Wells Cathedral defends decision to screen 'The Last Temptation of Christ'

The decision by Wells Cathedral to host a screening of Martin Scorsese's 1988 film "The Last Temptation of Christ" has stirred controversy.

The film is set to be shown in the cathedral's nave as part of the Bath Film Festival.

Festival organisers described Scorsese's work as "one of the most passionately religious films of all time".

"Bath Film Festival is thrilled to offer you the once-in-a-lifetime opportunity to see The Last Temptation of Christ in a setting that will do full justice to a film that has never received the praise it deserves," they said.

The screening will show a re-mastered version of the original film and those attending will have the chance to take part in a Q&A with Oscar Winning editor and long-time Scorsese collaborator, Thelma Schoonmaker, as well as hear a live video link address from Scorsese himself.

Members of the Cathedral's congregation however have objected to the use of their 12th Century Gothic cathedral to show the film, which is controversial because of its departure from the biblical account of the life of Jesus and sex scenes.

In a letter circulated among parishioners and quoted in The Times, objections are raised to the use of the cathedral for the display of an "appalling film" that "tackles the theme of debauchery".

"It leaves nothing out and shows Our Lord taking part in it, including a steamy love scene with Mary Magdalene," the letter continues.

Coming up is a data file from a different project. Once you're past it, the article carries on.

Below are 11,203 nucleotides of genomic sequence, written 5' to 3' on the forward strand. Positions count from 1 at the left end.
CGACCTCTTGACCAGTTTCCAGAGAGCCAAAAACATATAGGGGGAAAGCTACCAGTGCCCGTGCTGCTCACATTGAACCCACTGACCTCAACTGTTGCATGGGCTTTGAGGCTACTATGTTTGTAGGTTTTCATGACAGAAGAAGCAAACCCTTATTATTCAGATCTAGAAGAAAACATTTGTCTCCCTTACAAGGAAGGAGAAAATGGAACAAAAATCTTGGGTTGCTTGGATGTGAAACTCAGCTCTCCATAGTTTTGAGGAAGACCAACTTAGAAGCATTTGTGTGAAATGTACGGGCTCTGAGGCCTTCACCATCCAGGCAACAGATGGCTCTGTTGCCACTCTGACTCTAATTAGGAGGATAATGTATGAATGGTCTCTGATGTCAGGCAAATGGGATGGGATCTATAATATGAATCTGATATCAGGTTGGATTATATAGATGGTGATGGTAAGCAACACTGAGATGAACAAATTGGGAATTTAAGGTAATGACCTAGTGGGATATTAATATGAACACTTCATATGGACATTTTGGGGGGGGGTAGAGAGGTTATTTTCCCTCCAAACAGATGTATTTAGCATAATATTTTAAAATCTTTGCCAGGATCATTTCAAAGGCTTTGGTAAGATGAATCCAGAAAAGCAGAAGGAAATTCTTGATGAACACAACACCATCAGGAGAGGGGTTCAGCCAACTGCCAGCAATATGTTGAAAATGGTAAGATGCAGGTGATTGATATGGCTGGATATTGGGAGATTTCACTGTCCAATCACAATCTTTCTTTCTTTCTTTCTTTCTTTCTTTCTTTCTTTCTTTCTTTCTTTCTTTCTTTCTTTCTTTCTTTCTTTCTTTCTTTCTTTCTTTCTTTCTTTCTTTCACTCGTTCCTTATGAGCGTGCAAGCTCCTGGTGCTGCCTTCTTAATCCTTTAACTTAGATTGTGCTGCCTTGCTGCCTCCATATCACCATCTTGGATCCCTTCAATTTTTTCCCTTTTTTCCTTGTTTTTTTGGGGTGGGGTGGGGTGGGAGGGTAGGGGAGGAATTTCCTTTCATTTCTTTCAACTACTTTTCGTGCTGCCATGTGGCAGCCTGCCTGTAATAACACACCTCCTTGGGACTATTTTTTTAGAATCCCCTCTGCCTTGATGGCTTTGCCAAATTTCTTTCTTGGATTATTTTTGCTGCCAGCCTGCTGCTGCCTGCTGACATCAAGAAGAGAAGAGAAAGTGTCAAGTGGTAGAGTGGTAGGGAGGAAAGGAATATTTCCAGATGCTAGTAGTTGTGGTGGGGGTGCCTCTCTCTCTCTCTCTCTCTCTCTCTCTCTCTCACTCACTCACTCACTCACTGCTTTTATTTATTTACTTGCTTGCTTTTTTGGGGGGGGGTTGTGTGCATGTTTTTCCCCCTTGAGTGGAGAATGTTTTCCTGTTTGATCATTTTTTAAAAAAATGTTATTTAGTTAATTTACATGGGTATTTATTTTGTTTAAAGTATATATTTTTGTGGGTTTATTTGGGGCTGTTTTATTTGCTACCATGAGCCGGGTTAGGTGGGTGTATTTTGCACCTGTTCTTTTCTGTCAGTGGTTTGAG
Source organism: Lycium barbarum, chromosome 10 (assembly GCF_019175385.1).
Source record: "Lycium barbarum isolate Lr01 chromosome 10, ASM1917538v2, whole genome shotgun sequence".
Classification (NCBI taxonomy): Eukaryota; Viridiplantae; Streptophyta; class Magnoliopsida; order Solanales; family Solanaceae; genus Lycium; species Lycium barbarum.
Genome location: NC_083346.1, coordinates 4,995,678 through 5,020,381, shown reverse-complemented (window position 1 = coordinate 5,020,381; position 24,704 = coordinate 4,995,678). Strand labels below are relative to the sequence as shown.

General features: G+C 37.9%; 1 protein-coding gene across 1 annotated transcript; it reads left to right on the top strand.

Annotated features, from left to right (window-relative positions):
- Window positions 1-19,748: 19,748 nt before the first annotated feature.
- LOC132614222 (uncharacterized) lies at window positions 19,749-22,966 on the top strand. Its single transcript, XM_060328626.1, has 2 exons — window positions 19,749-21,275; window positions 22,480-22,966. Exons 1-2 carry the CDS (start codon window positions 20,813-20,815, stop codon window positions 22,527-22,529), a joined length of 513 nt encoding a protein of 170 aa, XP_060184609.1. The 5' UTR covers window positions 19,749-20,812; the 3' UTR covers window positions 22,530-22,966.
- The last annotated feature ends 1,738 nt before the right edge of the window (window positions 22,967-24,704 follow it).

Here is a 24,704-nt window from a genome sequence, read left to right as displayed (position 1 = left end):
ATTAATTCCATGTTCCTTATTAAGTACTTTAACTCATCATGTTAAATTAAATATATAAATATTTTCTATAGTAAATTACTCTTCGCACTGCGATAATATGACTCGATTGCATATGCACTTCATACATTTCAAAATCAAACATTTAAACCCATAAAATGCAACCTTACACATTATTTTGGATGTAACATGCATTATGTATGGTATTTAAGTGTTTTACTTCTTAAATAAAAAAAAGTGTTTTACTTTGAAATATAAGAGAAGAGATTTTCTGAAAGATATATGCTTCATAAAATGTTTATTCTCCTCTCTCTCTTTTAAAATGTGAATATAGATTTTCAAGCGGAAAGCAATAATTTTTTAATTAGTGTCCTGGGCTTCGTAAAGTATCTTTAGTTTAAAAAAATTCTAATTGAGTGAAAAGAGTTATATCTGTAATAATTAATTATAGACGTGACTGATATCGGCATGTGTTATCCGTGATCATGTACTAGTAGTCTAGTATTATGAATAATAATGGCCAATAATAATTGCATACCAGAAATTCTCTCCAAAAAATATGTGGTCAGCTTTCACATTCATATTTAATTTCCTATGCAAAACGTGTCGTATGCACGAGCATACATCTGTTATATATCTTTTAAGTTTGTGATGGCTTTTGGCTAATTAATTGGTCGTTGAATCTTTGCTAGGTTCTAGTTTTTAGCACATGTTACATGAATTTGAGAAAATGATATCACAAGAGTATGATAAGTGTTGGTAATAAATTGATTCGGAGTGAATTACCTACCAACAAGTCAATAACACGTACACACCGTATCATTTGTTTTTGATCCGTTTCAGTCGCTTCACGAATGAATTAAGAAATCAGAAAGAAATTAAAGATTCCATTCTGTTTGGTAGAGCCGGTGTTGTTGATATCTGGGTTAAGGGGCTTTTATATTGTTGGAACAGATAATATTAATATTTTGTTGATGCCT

"The film has shocked and horrified the Christian community for 25 years. It has been denounced in pulpits of all denominations in five continents.

"It is immeasurably hurtful to us that in the place where we say our prayers and receive the sacrament each week, this awful film is to be shown."

The film is based on the controversial 1953 novel by Nikos Kazantzakis, the story of which focuses on Jesus succumbing to a final temptation where he is offered a 'normal' life where he marries Mary Magdalene, and later the daughters of Lazarus, and then goes on to live the life of a simple good family man. Ultimately, he overcomes this 'last temptation' and dies on the cross.

The film starts with a disclaimer stating that the film is not based on the Gospels.

The screening on 25 of January will almost be 25 years to the day since the film had its UK premiere.

The initial release prompted outrage and occasional violent protest, with one of the most notable occurring when Molotov cocktails were hurled at the Parisian Saint Michel cinema.

The Dean of Wells, the Very Reverend John Clarke is quoted in The Times as saying: "Much has changed in public perceptions of faith over the past 25 years.

"In this more sceptical age the Church should not hide from controversy and part of the task of the cathedral is to promote an intelligent faith that is capable of attracting men and women to follow in the way of Jesus in the 21st century."

In a press statement from Wells Cathedral, director of the Bath Film Festival, Philip Raby said: "What the protesters overlook is that Scorsese was raised in a devoutly Catholic family, talked seriously at school about becoming a priest and thinks deeply about matters of faith and morality. In this film, he wrestles with a question that is in no way blasphemous – did Jesus have to experience the hopes, pleasures, fears and doubts of humanity to add divine meaning to his choice of sacrifice for humanity's sake?"